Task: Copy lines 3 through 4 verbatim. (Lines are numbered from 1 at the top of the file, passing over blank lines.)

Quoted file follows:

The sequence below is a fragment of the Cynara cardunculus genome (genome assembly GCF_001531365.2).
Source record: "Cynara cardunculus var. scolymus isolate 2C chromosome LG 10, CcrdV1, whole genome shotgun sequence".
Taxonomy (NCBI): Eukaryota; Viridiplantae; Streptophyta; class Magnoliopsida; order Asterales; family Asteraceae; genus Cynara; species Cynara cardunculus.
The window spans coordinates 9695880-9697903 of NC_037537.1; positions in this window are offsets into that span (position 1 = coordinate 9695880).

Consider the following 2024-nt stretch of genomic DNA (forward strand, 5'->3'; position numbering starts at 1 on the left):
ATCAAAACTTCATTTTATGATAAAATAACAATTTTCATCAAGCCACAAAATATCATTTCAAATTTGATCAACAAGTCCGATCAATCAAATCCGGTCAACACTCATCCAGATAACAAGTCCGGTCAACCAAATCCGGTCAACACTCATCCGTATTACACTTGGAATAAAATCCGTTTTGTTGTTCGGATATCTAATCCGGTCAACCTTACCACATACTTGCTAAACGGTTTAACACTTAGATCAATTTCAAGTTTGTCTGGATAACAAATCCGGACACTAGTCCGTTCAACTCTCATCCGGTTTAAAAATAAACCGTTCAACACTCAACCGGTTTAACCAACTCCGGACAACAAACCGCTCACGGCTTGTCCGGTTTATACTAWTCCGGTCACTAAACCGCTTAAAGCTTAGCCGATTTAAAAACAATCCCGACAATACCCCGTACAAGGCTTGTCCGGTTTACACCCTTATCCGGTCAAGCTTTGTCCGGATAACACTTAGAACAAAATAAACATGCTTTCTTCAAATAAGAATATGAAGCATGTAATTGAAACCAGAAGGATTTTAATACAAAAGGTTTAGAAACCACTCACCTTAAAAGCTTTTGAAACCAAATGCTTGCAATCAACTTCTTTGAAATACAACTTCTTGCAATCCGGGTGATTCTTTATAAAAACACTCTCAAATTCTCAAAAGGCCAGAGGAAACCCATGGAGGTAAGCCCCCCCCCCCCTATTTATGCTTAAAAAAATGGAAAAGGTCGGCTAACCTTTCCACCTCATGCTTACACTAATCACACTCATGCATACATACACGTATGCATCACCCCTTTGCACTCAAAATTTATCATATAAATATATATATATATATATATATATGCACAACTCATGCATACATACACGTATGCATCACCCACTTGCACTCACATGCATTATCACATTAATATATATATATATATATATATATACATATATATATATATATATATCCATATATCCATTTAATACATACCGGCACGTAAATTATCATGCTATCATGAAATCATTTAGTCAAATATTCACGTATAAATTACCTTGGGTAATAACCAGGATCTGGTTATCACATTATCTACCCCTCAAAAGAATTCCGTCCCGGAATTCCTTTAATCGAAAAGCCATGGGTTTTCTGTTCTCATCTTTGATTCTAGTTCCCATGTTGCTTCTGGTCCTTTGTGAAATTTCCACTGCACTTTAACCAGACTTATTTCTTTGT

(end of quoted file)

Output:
Taxonomy (NCBI): Eukaryota; Viridiplantae; Streptophyta; class Magnoliopsida; order Asterales; family Asteraceae; genus Cynara; species Cynara cardunculus.
The window spans coordinates 9695880-9697903 of NC_037537.1; positions in this window are offsets into that span (position 1 = coordinate 9695880).